If you like to DIY, be flexible and have your own time, then a self-drive trip to Iceland or the Lofoten islands in Norway are great choices. In addition, if you have time for more than just aurora hunting, then Iceland certainly come up tops as there are many other attractions, including volcano visits and waterfalls etc. For a full-blown winter holiday though, note your driving capabilities in the various countries. For those who are going with family and kids should look at Finland as there is a Santa Claus village which I'm sure the kids would enjoy!

Self-drive allows you flexibility to go to more remote dark areas

If however, you can't (or don't want to) drive, then relying on public transportation is trickier. Of course, signing up custom tour packages is the easiest (and costliest) choice. However, I do not have much information on that, except that Tromso in northern Norway is a popular destination for Aurora hunters as there are many tour agencies specialising in that.

For the independent traveler (solo or otherwise) relying on public transport, then the Lofoten islands may be the better bet. Even better, check out Abisko National Park in Sweden. I do feel that the availability of trains and slightly better transport connections make them better alternatives to, say Iceland and Alaska, where it would be logistically more challenging in winter especially for the solo backpacker.

Watching the Aurora Borealis

A point to note, based on my own experiences, is that even though the aurora forecast indicate low activity, but the cloud cover for the night is clear, it is always worth a shot to check out the sky periodically. I had 2 occasions where I had good sightings even though the forecast was low. It is a forecast after all. So for those who are planning the trip on your own, make sure your accommodations are in less light-polluted area (preferably not in the city) or you are able to reach one. But if you are really lucky, when the aurora activity is really high, they can be seen even in the cities!

The Aurora display is so strong it's visible in the city

Finally, I would like to touch on the expectations of a Aurora Borealis sighting.

For me, I have grouped sightings generally into these 3 types :

1. The lights appear really faint, and some cases you are not even sure they are the famed northern lights. You can only confirm through longer exposures on your camera to see the stronger green lights.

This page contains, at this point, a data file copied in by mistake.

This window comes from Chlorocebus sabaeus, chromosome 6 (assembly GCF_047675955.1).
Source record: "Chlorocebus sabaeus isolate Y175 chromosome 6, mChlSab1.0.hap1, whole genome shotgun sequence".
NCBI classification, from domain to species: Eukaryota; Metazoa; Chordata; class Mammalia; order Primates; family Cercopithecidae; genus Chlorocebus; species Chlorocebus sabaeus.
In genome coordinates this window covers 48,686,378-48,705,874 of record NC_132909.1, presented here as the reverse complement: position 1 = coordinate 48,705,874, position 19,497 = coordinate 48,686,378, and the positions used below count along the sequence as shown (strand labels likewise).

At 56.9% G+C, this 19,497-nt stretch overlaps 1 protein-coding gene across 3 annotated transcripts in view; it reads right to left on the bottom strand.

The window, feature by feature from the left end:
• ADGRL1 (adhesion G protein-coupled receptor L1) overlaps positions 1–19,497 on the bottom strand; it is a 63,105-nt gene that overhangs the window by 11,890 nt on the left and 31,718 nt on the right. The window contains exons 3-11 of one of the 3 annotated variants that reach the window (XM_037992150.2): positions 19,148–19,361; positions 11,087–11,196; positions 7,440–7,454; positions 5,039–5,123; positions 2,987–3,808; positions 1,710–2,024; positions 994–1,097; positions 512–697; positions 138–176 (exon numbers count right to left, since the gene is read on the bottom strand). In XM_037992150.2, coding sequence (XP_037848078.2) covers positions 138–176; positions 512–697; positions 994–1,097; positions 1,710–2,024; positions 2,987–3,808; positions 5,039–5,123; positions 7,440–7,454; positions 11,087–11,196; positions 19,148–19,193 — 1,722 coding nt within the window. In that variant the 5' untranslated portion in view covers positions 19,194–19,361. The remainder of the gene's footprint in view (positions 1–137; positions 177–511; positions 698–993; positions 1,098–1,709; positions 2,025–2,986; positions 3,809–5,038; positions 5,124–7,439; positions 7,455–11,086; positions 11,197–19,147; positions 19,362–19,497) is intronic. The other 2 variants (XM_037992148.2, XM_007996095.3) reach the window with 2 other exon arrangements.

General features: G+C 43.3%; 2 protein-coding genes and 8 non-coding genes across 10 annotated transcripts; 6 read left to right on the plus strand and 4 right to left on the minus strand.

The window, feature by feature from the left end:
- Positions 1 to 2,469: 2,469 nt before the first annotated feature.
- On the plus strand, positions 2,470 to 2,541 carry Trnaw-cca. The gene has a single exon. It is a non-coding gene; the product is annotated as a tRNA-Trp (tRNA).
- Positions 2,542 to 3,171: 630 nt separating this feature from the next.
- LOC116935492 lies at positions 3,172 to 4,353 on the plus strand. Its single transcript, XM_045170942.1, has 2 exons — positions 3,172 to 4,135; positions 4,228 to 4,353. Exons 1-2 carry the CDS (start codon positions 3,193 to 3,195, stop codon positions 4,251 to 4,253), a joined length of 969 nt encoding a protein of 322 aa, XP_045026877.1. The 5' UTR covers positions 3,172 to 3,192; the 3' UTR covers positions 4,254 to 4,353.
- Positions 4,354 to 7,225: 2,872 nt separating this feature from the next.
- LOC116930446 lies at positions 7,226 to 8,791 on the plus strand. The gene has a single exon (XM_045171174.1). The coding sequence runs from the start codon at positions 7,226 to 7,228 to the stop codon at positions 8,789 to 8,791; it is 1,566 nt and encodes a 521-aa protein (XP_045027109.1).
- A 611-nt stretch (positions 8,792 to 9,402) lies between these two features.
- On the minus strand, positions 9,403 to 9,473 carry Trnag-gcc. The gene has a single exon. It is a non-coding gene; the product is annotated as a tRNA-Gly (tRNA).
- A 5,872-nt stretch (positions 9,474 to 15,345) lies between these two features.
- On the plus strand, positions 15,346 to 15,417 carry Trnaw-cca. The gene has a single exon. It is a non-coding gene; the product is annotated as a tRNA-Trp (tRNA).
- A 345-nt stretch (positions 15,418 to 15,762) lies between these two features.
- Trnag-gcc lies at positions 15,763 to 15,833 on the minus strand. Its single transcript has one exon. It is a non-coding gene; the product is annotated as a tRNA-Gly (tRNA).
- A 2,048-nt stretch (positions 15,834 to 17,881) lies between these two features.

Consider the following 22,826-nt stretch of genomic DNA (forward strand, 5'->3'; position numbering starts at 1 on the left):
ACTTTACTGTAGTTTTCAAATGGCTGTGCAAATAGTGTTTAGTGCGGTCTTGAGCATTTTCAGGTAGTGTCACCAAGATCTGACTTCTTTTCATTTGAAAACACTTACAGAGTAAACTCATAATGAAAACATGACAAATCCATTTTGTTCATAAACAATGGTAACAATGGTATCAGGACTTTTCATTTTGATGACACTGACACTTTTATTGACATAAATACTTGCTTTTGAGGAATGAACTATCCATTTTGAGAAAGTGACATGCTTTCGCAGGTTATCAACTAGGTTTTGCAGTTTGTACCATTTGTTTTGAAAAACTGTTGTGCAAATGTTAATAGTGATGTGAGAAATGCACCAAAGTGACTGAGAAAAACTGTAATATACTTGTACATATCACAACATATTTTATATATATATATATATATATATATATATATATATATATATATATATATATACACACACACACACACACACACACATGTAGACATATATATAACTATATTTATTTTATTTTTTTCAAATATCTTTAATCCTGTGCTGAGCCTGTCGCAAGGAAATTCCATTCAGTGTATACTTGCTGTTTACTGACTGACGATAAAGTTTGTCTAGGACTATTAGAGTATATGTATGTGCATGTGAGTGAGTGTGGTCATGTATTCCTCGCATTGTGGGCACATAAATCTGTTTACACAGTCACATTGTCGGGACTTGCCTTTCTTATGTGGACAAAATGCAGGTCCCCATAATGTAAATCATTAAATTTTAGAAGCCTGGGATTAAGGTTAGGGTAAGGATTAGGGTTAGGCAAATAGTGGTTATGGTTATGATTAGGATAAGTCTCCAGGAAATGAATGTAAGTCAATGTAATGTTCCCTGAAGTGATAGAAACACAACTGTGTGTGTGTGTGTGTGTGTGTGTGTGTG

2. The lights appear clear and beautiful. They slowly appear and dissipate, changes shape gradually, and is absolutely mesmerising to watch, though whether they last 10 seconds or 10 minutes is another matter. But it is truly worthy of its place in all the 'bucket list' lists in the world!

3. And then there's the performance. The lights swirl in the sky like a writhing snake and danced across the sky like a leaping ballerina. You'd think it's a timelapse movie but it's all live action. Totally mind-blowing and out of this world!

Sadly, some people only managed to see (1), and mistakenly described it to other people as how Aurora Borealis actually is. Which is rather blasphemous I would think. Words and photos really can't describe the experience of seeing it in person, especially of type (3) above. So, best to see it in person! :)

Aurora activity follow a 10-12 year cyclical pattern and recent reports indicate that the peak had just passed and chances will be lower in the following years. For those who have this in their bucket list (you mean there are people who don't have?), you have now till March next year to try to catch it. (You can still try in later years of course, just that it's lower chance of sighting, that's all). By all recent accounts (including my own glorious sighting in Sep), the sightings this year had been phenomenal.

Good luck, and may the Lights be with You!

Star trails and Aurora Borealis

Saturday, October 3, 2015

Nature's Art at Vesturdalur, Northern Iceland

For travelers to northern Iceland, whether as part of the Ring Road or otherwise, Jökulsárgljúfur Canyon should be part of your itinerary. Formerly a national park on its own, it now falls under Vatnajökull National Park.

If you had planned to visit Dettifoss or Ásbyrgi canyon, then you're essentially visiting Jökulsárgljúfur already. Basically, Ásbyrgi marks the northern while Dettifoss marks the southern end of Jökulsárgljúfur Canyon. However, what I found the most interesting is in the middle - Vesturdalur.